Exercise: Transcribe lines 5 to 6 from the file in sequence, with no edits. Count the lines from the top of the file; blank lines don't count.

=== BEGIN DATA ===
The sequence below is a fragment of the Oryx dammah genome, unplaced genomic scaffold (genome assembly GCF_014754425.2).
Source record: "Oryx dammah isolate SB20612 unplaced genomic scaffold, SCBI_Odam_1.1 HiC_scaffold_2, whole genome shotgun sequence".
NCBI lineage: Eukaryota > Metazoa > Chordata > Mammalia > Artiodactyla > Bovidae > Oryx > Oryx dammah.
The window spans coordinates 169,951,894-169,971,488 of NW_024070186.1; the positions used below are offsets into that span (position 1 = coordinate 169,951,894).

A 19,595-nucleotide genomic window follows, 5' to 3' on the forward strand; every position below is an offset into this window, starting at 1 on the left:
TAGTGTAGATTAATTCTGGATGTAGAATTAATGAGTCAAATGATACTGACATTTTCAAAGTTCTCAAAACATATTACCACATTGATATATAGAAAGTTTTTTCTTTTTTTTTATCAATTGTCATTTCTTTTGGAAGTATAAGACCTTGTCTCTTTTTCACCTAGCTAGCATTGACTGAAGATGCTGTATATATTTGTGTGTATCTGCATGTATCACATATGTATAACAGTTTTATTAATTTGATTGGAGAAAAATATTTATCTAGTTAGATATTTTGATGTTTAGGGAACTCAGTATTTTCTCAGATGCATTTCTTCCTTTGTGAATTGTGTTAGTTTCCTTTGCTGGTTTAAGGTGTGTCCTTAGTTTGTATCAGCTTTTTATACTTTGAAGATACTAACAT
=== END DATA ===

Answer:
A 19,595-nucleotide genomic window follows, 5' to 3' on the forward strand; every position below is an offset into this window, starting at 1 on the left:
TAGTGTAGATTAATTCTGGATGTAGAATTAATGAGTCAAATGATACTGACATTTTCAAAGTTCTCAAAACATATTACCACATTGATATATAGAAAGTTTTTTCTTTTTTTTTATCAATTGTCATTTCTTTTGGAAGTATAAGACCTTGTCTCTTTTTCACCTAGCTAGCATTGACTGAAGATGCTGTATATATTTGTGTGTATCTGCATGTATCACATATGTATAACAGTTTTATTAATTTGATTGGAGAAAAATATTTATCTAGTTAGATATTTTGATGTTTAGGGAACTCAGTATTTTCTCAGATGCATTTCTTCCTTTGTGAATTGTGTTAGTTTCCTTTGCTGGTTTAAGGTGTGTCCTTAGTTTGTATCAGCTTTTTATACTTTGAAGATACTAACAT